Musings from Shima’s Studio Journal – Plan and Prepare
I continue to explore my new collection Hikaru on a 24″ x 24″ birch panel. Hikaru is the Japanese word for Light and Radiance. The stillness of silence found in the absence of color inspires this work; it radiates a feeling of Oneness and Peace. The zen simplicity of using only tone-on-tone hues of white does not come easy.
In my paintings, I use only the highest quality materials and spare no expense in sourcing the best. It creates a precious feeling for me, and I find I am more careful and respectful. One never knows when a masterpiece transpires. I am prepared.
The value of the materials makes my work feel worthy.
My deep cradle birch panels come from Montreal. They are the highest quality FAS hardwood, meaning they promise an unblemished and level surface that will not warp in the future, which would cause the wax to crack or slip.
As I unwrap each birch board, the scent of raw wood takes me back
to working alongside Grandpa Ben in his carpentry workshop.
I prepare each birch panel in a 3-step process. First, I mask the edges with tape to keep the sides and back clean. Later, I will stain and hand polish the sides so the finished original is ready to hang unframed if the collector prefers.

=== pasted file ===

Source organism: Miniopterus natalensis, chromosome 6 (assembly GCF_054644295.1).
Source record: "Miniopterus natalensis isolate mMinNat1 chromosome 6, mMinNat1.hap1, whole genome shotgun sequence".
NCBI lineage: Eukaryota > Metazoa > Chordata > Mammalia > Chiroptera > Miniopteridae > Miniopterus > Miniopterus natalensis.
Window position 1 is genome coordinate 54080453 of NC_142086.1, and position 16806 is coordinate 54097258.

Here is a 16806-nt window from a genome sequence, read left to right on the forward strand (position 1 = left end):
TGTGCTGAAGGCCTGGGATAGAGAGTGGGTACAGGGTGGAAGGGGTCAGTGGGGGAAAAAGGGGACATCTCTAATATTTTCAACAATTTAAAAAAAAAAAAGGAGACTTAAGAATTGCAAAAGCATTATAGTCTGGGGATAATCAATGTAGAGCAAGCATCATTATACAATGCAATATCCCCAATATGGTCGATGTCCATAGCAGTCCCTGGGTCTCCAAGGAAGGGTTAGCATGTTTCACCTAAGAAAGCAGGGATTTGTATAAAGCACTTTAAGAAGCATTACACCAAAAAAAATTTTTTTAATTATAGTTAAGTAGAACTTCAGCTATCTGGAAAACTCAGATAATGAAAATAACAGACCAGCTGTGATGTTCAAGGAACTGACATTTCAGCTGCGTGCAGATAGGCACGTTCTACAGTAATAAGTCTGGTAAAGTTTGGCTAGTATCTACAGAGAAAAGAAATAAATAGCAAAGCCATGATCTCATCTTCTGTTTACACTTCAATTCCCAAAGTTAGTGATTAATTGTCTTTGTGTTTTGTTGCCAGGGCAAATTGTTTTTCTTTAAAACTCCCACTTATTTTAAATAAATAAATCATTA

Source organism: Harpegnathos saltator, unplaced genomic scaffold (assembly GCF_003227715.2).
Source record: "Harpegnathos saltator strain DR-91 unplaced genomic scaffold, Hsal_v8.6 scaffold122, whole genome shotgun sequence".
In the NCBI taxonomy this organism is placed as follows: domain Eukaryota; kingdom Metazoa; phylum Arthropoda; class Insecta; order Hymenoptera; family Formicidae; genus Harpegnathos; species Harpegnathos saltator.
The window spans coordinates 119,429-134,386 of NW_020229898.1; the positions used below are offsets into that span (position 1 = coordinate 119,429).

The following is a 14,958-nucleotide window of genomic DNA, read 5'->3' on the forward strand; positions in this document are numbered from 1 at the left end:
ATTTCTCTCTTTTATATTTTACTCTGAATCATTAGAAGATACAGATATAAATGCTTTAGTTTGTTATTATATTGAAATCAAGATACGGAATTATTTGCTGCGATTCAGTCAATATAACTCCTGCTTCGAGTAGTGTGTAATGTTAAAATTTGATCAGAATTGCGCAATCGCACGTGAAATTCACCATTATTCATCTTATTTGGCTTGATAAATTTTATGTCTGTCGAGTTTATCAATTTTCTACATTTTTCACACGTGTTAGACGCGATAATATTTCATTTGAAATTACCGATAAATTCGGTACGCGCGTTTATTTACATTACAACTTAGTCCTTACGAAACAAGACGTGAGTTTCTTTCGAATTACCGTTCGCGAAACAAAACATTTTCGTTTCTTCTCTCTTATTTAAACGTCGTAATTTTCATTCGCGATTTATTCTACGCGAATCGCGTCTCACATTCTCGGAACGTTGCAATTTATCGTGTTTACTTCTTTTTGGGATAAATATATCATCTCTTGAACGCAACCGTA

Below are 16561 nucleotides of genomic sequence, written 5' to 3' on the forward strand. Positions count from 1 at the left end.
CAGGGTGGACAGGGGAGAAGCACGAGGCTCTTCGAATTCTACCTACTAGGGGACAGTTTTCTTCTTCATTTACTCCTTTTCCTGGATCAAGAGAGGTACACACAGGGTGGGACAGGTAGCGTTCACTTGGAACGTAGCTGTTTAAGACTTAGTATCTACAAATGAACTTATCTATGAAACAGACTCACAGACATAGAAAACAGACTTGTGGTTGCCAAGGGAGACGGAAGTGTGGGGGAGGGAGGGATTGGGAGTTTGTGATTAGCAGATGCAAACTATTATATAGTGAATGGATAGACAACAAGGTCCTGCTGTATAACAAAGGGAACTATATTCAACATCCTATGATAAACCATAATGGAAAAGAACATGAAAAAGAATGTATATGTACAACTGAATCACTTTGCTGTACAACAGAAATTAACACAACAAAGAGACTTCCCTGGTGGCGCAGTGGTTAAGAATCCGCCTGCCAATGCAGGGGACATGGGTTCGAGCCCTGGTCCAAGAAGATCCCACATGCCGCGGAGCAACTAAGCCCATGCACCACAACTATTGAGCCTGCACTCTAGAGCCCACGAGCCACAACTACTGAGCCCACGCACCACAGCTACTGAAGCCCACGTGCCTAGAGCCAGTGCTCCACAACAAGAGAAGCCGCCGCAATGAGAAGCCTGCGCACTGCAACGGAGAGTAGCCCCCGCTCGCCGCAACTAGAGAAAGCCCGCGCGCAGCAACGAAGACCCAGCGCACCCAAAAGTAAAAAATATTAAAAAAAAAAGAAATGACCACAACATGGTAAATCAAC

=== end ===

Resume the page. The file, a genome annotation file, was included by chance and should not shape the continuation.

Next, I paint the birch panel with R&F Encaustic Gesso. There are inexpensive alternatives; however, R&F is made specifically for encaustic paintings. This added care is optional, but I find it essential for my work. The gesso layer creates a barrier so oil from the wood does not leach into the painting causing discoloration and bubbles. I’ve yet to fully master avoiding bubbles, but this eliminates a substantial amount. It is the Holy Grail.
Once the gesso has dried, I sand the surface to a smooth finish with fine grit sandpaper, then remove all the dust particles with tack cloth. The surface is now ready for the first layer of clear encaustic medium.
Tomorrow I will finish the last step of preparing the panel – layering and fusing clear medium.
Peace All Ways,